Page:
If things had gone according to plan, Martin Scorsese’s upcoming mob movie “The Irishman” would be playing in theatres, not streaming on Netflix, and the acclaimed director is batting away criticism of bringing his new project to Netflix.
According to Scorsese, he had little choice when the studios that initially planned to release it dropped out, reportedly after the costs of digitally “de-aging” septuagenarian stars Robert De Niro, Joe Pesci and Al Pacino for scenes as their younger selves led the budget to soar.
And while Scorsese remains adamant that a film should be a communal experience watched together by an audience, not on a small screen, he admits that without Netflix stepping in “The Irishman” would never have gotten made.
“There’s no doubt that seeing a film with an audience is really important,” he tells The Guardian, referencing backlash over the brief window (less than a month) between the film’s brief theatrical run (in order to qualify for Oscar consideration) before it starts streaming on Netflix.
“There is a problem though: we have to make the film,” Scorsese, 76, explains. “We’ve run out of room, in a sense; there was no room for us to make this picture, for many reasons. [But] having the backing of a company that says that you will have no interference, you can make the picture as you want — the trade-off being: it streams, with theatrical distribution prior to that. I figure, that’s a chance we take, on this particular project.”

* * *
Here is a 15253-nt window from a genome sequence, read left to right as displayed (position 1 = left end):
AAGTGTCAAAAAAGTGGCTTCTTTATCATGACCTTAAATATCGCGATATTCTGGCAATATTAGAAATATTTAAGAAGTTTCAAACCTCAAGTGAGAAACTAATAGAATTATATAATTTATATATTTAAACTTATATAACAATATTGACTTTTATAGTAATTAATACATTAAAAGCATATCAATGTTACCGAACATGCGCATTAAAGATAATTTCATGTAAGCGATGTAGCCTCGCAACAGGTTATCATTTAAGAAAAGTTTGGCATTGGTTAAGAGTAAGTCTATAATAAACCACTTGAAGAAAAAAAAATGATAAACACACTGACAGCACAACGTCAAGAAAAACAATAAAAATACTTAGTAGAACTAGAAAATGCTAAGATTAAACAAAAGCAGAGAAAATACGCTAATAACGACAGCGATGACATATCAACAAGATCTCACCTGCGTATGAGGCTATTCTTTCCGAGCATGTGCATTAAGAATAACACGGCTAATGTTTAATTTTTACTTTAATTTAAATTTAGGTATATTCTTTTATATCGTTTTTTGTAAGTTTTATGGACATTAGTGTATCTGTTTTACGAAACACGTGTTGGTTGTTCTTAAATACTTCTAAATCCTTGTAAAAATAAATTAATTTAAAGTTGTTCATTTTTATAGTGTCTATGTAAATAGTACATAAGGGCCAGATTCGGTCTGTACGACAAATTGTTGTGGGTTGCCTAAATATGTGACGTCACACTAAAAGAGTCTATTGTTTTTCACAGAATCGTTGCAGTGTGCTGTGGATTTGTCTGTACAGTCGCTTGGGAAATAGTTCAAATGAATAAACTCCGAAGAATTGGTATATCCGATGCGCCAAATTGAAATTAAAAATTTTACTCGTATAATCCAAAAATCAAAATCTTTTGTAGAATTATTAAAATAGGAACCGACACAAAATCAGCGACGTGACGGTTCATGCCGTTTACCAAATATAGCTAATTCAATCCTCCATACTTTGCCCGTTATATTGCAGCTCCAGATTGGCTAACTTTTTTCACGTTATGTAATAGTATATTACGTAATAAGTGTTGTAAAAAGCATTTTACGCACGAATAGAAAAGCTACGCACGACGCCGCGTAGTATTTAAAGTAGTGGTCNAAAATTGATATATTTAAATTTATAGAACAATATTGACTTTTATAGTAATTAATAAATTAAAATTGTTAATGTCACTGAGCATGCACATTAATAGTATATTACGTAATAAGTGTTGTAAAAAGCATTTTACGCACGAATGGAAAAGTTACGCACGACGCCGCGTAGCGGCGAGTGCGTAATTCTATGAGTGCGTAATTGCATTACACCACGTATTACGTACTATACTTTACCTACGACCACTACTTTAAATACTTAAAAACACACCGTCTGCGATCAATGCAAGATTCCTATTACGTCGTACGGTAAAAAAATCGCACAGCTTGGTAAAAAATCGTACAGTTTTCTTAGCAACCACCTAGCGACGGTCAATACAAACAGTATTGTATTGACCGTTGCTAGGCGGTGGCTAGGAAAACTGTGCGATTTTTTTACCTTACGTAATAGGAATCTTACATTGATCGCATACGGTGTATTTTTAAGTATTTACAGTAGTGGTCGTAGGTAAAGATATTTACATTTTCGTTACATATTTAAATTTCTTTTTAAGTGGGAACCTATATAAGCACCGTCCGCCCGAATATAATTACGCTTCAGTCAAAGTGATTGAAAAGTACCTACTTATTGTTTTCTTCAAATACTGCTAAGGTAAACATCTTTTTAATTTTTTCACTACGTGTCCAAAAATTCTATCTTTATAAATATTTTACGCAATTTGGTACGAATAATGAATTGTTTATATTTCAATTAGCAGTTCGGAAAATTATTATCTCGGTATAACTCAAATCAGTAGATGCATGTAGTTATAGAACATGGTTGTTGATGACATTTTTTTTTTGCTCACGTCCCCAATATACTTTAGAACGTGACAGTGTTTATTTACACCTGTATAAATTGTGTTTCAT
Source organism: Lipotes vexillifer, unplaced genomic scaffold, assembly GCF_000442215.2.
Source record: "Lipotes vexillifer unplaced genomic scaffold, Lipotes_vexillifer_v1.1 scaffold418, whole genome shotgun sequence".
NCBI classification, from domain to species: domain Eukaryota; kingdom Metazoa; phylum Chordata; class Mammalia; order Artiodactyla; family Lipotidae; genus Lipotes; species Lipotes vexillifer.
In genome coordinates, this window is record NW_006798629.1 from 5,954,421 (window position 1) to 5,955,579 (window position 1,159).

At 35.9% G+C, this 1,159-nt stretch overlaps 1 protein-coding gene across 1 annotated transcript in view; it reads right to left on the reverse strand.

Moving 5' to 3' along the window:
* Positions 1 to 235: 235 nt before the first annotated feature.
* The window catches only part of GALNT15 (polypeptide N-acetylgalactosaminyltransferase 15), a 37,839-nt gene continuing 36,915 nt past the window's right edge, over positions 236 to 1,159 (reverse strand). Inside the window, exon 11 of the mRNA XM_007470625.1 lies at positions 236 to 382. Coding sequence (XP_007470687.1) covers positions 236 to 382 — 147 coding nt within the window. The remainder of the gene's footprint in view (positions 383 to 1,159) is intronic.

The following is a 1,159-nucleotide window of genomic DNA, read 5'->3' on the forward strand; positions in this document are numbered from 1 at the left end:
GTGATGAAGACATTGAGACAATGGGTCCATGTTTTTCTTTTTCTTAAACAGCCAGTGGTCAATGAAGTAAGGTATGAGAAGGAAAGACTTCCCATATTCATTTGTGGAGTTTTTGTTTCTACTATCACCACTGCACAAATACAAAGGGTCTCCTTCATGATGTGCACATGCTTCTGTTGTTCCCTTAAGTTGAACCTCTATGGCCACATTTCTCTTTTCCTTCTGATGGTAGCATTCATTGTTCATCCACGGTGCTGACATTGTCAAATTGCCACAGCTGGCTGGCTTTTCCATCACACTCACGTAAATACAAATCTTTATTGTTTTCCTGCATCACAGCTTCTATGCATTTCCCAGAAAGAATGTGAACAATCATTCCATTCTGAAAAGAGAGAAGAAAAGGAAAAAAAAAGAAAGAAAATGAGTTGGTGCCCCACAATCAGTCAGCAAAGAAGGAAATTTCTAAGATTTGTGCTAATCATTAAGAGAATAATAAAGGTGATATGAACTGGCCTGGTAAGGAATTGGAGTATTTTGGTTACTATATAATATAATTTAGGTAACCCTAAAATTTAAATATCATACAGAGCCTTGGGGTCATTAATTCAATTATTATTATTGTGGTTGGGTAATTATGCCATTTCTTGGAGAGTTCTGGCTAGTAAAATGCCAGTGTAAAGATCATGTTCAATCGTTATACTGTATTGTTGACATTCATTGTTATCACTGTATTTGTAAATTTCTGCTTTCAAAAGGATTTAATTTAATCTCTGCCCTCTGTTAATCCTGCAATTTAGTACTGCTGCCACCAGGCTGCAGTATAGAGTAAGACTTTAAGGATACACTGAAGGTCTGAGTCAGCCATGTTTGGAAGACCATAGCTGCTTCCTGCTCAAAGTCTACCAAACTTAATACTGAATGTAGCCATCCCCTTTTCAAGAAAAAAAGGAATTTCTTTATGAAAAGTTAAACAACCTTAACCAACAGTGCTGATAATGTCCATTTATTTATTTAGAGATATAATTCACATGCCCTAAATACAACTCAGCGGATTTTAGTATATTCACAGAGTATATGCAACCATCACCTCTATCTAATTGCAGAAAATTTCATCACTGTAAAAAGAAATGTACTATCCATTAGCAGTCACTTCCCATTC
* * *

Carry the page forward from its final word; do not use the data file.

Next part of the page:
According to The Guardian, the film was originally set to be financed by Paramount and STX, who dropped out in 2017, with Netflix picking it up later that year. However, it’s believed that the CGI to “de-age” the actors in extensive flashback sequences led the film’s budget to expand to a rumoured $200 million. When combined with the lacklustre box office of Scorsese’s previous film, 2016’s “Silence” (which only brought in $7 million domestically), it’s understandable that the studios might worry about recouping their investment.
Despite having dabbled in long-form television (he and Mick Jagger were exec producers of the HBO flop “Vinyl”, which was cancelled after its first season), Scorsese remains a firm believer that a standalone film, viewed in a theatre, is still the premiere cinematic experience.
“I thought for a while that long-form TV was going to be cinema, but it’s not. It simply isn’t,” Scorsese contends. “It’s a different viewing experience: you can go to episode three, four, then 10; one one week, another the next — it’s a different kind of thing. What’s got to be protected is the singular experience, ideally with an audience.”
“The Irishman” will be released in theatres on Nov. 1 before heading to Netflix on Nov. 27.